…spontaneous complaints and complements are to customer loyalty management.  Like these forms of customer experience feedback, tweets are unsystematic, unorganized, and representative of who knows what underlying sentiments in the broader universe of individual experiences.

Imagine for a moment that we could extract from the Twitterverse all of the tweets about about a particular brand.    A little text analysis might help us categorize the tweets along some dimension, such as positive versus negative, and we might dig deeper for  specific key words.  How many times do the key positioning statements for the brand turn up in these tweets, for example?

Even with an exhaustive set of tweets about our brand (within some timeframe, of course) we’ll have only a sample of all the existing conversations about the brand.  More important, we don’t know exactly what that sample represents.  Most certainly it is not a random sample of all conversations about the brand.

Spontaneous or casually solicited complaints and commendations–long a staple of customer experience management–are a lot like the spontaneous brand conversations we might find in the Twitterverse.  There may be substantive content, but we know next to nothing about potential sampling error and selection bias.  In the case of the tweets we have both a population restriction (only some customers will use Twitter) and a potential selection bias (only some Twitterers choose to tweet about the brand).  One of the main arguments for probability sampling of customer experiences (via systematic customer satisfaction measurement programs) is the potential bias in spontaneous customer feedback.

One of my favorite social science metaphors comes from Unobtrusive Measures:  Nonreactive Research in the Social Sciences (Webb, et. al., 1966). “Outcroppings”, a concept from geology, are “those points where theoretical predictions and available instrumentation meet.”  Think of an exposed seam of coal in a particular geologic formation.  A single outcropping doesn’t tell us much about the way in which coal seams formed or the best places to look for coal.  More outcroppings lead to better understanding and prediction.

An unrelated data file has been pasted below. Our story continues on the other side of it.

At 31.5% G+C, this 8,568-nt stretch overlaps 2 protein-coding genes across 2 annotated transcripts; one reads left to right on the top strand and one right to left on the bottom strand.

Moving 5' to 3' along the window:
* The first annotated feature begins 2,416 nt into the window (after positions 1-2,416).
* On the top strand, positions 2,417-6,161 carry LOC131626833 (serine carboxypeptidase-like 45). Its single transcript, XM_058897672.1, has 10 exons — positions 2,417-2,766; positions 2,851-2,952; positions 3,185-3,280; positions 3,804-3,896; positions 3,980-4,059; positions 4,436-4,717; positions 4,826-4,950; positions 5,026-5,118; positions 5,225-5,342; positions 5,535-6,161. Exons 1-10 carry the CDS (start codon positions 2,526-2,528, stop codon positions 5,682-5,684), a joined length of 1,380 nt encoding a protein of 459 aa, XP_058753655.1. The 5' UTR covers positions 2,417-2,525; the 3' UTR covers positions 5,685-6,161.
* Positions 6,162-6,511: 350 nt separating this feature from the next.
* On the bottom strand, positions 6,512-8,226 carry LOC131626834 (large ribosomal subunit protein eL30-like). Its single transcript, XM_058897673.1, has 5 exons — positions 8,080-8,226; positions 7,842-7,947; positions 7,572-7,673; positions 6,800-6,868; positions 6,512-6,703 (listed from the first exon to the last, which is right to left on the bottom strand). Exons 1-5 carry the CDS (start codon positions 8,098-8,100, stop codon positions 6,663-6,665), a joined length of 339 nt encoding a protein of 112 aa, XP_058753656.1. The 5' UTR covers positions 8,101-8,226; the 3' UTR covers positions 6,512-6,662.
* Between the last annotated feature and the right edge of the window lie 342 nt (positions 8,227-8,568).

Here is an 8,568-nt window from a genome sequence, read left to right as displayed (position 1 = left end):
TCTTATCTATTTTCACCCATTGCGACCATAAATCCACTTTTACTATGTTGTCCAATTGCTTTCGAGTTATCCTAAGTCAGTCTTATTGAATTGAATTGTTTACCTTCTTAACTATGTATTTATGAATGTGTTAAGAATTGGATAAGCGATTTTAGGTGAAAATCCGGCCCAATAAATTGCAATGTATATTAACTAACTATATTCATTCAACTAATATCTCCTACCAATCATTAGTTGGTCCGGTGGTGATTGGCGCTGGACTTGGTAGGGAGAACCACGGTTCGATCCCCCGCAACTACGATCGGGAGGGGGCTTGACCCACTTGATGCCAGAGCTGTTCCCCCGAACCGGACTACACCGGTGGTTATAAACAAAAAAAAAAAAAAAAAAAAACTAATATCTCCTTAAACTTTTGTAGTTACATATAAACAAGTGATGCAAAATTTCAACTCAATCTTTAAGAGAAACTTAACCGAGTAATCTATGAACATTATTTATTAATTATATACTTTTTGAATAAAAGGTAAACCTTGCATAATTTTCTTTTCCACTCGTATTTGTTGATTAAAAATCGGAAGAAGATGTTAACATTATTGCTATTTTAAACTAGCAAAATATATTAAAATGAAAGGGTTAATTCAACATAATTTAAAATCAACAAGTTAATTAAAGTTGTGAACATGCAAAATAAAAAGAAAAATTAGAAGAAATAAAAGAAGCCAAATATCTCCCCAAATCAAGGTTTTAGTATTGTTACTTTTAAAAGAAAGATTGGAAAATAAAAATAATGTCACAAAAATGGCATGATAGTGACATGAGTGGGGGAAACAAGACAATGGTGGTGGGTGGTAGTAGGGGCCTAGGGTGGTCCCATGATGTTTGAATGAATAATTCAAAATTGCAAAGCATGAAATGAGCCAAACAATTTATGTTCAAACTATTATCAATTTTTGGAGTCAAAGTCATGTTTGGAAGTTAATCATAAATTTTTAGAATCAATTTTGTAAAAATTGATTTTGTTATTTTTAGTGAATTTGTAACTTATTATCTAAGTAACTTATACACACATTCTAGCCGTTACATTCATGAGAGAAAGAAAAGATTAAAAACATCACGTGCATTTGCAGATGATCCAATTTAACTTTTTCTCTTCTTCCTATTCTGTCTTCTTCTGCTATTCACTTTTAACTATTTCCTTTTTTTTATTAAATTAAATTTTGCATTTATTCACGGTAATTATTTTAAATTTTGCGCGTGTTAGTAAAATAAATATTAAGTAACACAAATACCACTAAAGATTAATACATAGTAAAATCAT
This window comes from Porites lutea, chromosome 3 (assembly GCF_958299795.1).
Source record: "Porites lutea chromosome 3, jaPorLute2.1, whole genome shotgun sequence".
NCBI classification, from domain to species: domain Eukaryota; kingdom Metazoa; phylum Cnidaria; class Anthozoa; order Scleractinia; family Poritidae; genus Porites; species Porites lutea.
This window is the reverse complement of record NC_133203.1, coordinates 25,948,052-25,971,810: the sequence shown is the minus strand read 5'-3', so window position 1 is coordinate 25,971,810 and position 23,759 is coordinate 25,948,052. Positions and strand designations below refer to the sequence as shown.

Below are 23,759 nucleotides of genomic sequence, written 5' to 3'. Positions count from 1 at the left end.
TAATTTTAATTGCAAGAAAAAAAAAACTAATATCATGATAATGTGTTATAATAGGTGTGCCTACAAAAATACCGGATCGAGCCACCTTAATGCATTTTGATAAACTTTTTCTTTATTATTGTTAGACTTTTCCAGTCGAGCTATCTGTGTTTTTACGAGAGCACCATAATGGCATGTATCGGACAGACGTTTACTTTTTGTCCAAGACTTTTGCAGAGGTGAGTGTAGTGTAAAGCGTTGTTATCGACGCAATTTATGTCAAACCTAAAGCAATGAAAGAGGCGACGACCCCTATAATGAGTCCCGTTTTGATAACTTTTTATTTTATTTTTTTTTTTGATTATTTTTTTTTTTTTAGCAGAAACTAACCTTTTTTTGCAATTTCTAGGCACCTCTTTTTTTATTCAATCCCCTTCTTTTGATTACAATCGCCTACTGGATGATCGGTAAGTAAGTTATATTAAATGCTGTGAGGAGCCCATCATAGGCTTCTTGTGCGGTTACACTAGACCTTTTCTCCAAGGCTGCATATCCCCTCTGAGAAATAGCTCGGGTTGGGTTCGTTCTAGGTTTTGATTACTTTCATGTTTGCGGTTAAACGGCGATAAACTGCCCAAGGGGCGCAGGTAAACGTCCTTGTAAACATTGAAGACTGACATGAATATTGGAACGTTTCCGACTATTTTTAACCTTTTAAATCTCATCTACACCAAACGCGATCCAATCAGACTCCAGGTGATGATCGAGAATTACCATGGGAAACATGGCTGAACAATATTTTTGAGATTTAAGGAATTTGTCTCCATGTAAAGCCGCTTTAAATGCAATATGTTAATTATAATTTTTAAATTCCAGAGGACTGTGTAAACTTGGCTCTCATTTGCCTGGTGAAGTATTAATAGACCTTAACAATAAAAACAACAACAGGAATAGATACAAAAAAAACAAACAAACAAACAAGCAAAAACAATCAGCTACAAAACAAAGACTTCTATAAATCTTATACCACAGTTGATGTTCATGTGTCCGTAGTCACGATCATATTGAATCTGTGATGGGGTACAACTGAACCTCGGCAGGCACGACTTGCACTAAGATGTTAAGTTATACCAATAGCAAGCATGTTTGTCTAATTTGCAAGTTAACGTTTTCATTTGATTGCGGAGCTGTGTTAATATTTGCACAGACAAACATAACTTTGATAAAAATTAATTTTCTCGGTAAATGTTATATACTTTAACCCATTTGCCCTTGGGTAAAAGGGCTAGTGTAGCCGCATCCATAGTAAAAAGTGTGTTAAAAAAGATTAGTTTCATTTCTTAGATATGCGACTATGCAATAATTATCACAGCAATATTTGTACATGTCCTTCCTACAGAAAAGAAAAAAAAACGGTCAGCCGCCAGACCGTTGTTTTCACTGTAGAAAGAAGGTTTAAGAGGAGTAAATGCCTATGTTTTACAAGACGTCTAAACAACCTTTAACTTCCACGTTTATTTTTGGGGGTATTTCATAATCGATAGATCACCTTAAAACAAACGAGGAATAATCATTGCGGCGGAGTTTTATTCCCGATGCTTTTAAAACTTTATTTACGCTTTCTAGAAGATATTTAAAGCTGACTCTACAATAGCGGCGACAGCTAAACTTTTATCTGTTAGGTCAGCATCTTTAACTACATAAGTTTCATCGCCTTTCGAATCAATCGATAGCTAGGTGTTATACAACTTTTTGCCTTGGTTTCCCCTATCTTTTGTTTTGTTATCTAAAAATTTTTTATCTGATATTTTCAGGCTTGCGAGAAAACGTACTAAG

Tweets and other consumer-generated social media content are best used in combination with other outcroppings–systematic research (experiments and surveys of probability samples of consumers) and other behavioral observations (such as transactional data).

One of the unintended (but positive) consequences of the migration to Internet-based survey research has been a critical examination of some fundamental assumptions about survey research.  How often did you hear concerns raised about non-response, non-coverage, and non-representative samples when the primary method of survey sampling was random digit dialing.  We were lulled into what seems to be a false sense of security by a well-defined sampling frame and procedures that insured that we had a probability sample of telephone numbers.

Of course, survey research always has been only one of many possible outcroppings in the quest for customer knowledge.  I’m encouraged that the shortcomings of online survey research and other data created through online behavior has sparked serious debate about how we know what we know in the realm of customer knowledge.

Copyright 2009 by David G. Bakken.  All rights reserved.